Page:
With a badly injured leg and back, lying on his stretcher, he pointed to the back of the plane and said, "I know my two guys are back there."

Back there, we found buddy Pfc. Mike Garcia with two broken vertebrae, a broken knee and a broken ankle. It had been his first tour of duty. His big concern: his buddies.

"That's what makes it personal, because we go over there, we are such a small group to begin with," Garcia explained. "And we see pretty much nobody else for the year we are over there."

Garcia said the ultimate bonding of brothers in arms comes when they get hit.

"I can tell you one thing: I am happy with them. I am grateful for them. They helped me out a lot when it happened," he said.

The third man on the team couldn't talk to us.

Staff Sgt. Benjamin McGuire's jaw was shattered in the attack and was wired shut. But we didn't need him to speak in order for us to understand the heartfelt feelings of this soldier at being evacuated out of the war zone with his buddies.

He simply wrote on a pad, "It means a lot that I was able to stay with my soldiers."

I asked if he really thought it helped. He leaned up in the stretcher to write one more time: "Yes ma'am. Without a doubt. In my mind it made my injuries seem not so bad."

soundoff (294 Responses)
  1. Rick H

    Anyone who supports this war is a fool. What is happening to these brave young people at this point is beyond criminal. I salute all of the members of our military who are willing to lay their lives and bodies on the line to defend our freedom, but the fact is that what is happening in Afghanistan has nothing to do with defending the United States at this point.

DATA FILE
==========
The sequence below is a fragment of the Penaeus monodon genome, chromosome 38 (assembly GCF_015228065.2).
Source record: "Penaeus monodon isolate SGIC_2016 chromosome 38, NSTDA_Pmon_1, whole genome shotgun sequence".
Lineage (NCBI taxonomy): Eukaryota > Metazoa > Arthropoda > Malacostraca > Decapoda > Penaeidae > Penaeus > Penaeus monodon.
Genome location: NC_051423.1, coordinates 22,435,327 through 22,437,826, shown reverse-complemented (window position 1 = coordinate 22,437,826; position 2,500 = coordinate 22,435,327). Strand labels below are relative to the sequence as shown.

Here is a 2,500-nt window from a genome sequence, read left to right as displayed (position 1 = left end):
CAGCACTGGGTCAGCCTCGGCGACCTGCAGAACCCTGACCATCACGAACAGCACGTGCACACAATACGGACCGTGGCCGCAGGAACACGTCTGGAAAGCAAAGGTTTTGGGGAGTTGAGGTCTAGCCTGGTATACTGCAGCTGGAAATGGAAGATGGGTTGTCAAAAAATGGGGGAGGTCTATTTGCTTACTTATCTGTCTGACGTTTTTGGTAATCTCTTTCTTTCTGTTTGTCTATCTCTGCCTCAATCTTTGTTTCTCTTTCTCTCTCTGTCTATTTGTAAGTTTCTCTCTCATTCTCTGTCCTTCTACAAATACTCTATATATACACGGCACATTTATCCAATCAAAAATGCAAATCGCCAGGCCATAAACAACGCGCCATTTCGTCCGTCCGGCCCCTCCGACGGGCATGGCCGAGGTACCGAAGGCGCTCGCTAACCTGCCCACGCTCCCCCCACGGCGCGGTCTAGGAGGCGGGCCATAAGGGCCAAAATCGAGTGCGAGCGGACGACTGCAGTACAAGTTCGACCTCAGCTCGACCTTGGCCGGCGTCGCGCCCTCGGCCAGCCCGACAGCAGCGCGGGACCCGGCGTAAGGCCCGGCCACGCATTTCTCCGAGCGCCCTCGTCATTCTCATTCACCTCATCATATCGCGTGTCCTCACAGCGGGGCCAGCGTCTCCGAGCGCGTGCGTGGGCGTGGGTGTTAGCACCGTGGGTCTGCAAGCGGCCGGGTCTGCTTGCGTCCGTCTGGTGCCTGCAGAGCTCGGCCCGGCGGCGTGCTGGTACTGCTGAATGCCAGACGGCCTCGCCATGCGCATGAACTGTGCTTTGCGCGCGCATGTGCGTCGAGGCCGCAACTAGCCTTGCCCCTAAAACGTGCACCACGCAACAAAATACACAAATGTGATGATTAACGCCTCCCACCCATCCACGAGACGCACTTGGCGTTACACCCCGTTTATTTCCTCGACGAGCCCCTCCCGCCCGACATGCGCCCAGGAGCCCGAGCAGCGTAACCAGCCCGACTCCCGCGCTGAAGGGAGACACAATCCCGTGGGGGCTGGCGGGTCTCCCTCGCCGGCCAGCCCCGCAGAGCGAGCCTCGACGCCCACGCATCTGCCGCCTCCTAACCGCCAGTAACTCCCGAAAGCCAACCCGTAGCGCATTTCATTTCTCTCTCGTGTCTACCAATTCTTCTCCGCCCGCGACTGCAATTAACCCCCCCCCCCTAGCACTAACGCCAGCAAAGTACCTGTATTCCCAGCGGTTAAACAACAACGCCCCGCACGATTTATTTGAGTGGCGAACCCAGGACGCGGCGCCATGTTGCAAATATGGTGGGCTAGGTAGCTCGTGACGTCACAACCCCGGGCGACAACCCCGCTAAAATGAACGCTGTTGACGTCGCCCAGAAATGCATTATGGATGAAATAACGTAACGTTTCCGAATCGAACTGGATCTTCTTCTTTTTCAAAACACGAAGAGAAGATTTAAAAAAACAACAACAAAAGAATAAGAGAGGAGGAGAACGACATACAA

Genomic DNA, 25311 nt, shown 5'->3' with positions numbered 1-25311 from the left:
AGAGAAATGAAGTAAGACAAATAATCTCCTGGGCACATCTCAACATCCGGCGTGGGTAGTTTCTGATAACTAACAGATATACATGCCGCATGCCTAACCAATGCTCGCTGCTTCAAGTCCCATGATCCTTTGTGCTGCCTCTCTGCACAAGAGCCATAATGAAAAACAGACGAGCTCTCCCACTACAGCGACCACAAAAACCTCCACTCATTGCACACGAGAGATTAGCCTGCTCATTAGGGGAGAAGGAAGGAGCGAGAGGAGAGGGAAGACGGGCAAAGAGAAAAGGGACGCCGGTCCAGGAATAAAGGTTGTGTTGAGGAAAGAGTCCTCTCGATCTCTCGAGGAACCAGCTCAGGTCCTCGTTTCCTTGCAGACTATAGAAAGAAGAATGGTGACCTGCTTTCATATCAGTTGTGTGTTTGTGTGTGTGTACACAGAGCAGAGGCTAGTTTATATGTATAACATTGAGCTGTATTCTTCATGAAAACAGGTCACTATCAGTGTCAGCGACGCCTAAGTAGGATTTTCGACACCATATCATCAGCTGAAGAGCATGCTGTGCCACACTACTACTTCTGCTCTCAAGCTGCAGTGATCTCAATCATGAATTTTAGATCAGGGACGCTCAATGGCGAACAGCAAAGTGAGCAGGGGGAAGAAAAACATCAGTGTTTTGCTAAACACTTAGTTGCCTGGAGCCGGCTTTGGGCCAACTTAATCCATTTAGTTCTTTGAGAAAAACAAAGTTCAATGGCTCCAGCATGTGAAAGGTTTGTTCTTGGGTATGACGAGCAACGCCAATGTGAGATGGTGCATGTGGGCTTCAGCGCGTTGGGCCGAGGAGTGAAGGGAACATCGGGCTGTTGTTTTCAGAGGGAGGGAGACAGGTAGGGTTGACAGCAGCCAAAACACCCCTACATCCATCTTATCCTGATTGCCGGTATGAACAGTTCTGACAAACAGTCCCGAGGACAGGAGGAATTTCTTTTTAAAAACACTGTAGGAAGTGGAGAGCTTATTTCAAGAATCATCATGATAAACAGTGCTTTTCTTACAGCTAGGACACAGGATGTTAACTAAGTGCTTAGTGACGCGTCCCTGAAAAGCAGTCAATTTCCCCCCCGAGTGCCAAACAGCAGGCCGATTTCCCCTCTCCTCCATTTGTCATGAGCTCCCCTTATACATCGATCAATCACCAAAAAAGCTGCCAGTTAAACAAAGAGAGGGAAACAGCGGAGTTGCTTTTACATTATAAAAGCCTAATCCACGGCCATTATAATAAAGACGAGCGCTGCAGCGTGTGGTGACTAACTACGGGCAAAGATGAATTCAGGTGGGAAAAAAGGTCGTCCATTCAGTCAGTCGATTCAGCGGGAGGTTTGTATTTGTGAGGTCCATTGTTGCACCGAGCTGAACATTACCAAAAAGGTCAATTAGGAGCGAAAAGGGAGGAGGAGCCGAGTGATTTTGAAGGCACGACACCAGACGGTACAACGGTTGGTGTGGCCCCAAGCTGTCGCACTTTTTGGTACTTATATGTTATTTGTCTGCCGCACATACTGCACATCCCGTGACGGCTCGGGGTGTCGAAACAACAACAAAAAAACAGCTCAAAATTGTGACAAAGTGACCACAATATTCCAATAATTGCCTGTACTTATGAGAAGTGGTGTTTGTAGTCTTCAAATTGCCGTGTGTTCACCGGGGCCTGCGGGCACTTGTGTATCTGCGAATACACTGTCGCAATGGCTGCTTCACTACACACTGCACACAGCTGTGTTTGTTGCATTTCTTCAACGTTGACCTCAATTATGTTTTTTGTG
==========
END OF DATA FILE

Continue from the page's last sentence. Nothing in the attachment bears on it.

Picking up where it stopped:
Osama Bin Laden is in hiding across the border with the full support of the Pakistani government, and I curse the politicians who continue to abuse the brave young soldiers of our military this way. Every member of Congress should thrown on to the front lines of this war and be forced to live a year in the shoes of these people. Guaranteed the war would stop fast if that were the case.

    August 7, 2010 at 4:09 pm | Report abuse |
  2. Air Force Flight Nurse

    To all,

    This is what I want you know from our perspective. I am currently in Iraq and have deployed 8 times since 2003. Yes I am away from my family but everytime I step on that plane I treat wounded servicemen and women as if they are my child. I do not have to have a political view on the matter, what I do have to have is the skill and strength to give the best care in the air. What we do is amazing, be gracious and understand this are but people who were injured doing their job.

    August 6, 2010 at 4:02 pm | Report abuse |